Six years after the mysterious death of ex-Russian agent, Alexander Litvinenko, the full-inquiry into his murder is to start in 2013. The fact-finding probe hopes to uncover the truth around the case, which caused a rift in Russian-British ties.
The announcement of the full inquest comes after the pre-inquiry hearing was held in London on Thursday.
"There will be no further delay. It is manifestly in the interests of the interested persons… that the inquest is brought to a conclusion with due expedition," the coroner overseeing the case, Sir Robert Owen, said.
Prior to the main probe, there will be two more preliminary meetings, scheduled for November and December of this year.
The redacted police report is expected to be made public in the next two weeks.
Representatives of the coroner stressed that the inquiry is different from the criminal case investigation and is aimed at revealing circumstances and reasons of the death of Litvinenko.
The inquest may be broadened and will include more issues, including circumstances before Litvinenko’s death, to the possible role of the Russian state.
The whole process and details of the inquiry will be available online, on a website which was launched on Thursday.
The main interested parties represented in the case include Litvinenko's widow Marina, oligarch Boris Berezovsky, Russia’s MP and also former security officer Andrey Lugovoy, London’s metropolitan police, the Crown Prosecution Service, and the UK government.
The death of Litvinenko, who was granted political asylum in Britain in 2000, chilled relations between Russia and Great Britain with the latter accusing the Kremlin of masterminding the murder.
On his deathbed, Litvinenko himself blamed Vladimir Putin for his demise.
Ben Emmerson, a lawyer for Litvinenko's widow, Marina, told a court hearing that it was vital that the inquest investigate "the criminal role of the Russian state."
Russia hopes a long-awaited probe into the death of former Russian agent Litvinenko, poisoned in London in 2006, will be comprehensive.
The comment from Russia’s Foreign Ministry comes after the pre-inquiry review ended in London.
"We expect it to give an exhaustive picture of what happened and that it will shed light on all the facts that are needed to reveal the truth," said foreign ministry spokesman Aleksandr Lukashevich at a briefing in Moscow.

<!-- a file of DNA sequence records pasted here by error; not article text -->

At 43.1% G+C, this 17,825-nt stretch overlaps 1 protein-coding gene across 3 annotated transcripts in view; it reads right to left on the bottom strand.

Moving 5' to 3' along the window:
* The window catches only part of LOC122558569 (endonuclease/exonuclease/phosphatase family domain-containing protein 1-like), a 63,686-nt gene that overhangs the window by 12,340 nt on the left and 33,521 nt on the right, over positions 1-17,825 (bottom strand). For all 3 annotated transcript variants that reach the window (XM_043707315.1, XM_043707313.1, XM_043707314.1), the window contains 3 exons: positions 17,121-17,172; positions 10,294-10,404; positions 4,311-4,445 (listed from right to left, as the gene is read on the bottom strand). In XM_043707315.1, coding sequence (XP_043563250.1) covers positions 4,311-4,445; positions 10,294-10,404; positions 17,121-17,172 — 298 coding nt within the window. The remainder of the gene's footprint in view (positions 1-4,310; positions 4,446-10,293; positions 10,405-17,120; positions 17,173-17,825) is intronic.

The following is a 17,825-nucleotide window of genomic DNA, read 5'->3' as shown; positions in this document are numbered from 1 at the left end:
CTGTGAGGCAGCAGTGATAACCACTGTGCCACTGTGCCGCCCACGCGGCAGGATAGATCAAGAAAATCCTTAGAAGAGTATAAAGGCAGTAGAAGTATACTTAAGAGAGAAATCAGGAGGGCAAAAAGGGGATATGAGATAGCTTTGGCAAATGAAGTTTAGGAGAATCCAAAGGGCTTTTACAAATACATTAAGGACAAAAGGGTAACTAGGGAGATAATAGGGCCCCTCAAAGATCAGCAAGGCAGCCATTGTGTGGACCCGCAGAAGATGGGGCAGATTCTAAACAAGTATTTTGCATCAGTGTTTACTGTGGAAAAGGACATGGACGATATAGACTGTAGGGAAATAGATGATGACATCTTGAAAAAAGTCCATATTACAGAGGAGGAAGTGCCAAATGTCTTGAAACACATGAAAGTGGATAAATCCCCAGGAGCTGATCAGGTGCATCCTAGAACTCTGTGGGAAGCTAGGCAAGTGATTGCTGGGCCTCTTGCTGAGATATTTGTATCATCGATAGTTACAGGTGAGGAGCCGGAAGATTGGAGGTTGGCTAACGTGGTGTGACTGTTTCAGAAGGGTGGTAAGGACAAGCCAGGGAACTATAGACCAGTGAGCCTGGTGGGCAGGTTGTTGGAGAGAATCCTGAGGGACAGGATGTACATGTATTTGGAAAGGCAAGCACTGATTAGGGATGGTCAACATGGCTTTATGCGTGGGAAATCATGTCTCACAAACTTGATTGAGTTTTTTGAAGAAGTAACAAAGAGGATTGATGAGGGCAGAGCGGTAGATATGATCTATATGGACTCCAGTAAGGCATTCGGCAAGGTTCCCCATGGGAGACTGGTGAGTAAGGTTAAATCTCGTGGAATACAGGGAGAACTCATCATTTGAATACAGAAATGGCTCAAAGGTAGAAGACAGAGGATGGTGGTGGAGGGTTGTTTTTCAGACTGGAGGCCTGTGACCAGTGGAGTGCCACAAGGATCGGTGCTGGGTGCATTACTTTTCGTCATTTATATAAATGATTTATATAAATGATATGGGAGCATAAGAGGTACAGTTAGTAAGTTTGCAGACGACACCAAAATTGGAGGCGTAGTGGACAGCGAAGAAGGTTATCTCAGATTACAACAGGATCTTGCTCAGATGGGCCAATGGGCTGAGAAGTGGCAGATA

The ex-Russian agent died from radioactive polonium-210 poisoning in November 2006. He felt unwell immediately after having tea with two Russians at the Millennium Hotel in London. He died 22 days after the meeting.
The two Russians were later identified as Andrey Lugovoy and Dmitry Kovtun, former FSB agents who also used to be Litvinenko’s contacts during his time of service.
London has been pressing Moscow to extradite Lugovoy for prosecution, as the main suspect. But Russia remains reluctant to do so, saying such an extradition would contradict its constitution.
Andrey Lugovoy, who has been elected as a Russian MP, firmly denies his involvement in Litvinenko’s death.
He insists Litvinenko had acquired the polonium and ended up poisoning himself. A lie detector test in April also appeared to show Lugovoy did not contribute to the incident.
“Our main task is to get access to the materials of the case and find the real reason of Litvinenko’s case. It is not only me interested in this, as one the suspects, but also his family,” Lugovoy said after the pre-inquiry hearing.
After meeting President Vladimir Putin during the Olympic Games in London, Prime Minister David Cameron said the incident “still stands between Britain and Russia.”
Experts say that the future of diplomatic ties between the two countries will depend on the probe and how deep investigators will dig.
Marina Litvinenko said that she believes in British justice and hopes that the inquest will reveal facts and details of her husband’s murder.
“I am talking not as a politician, but as a woman, who has lost her husband. I want to know what happened,” she said.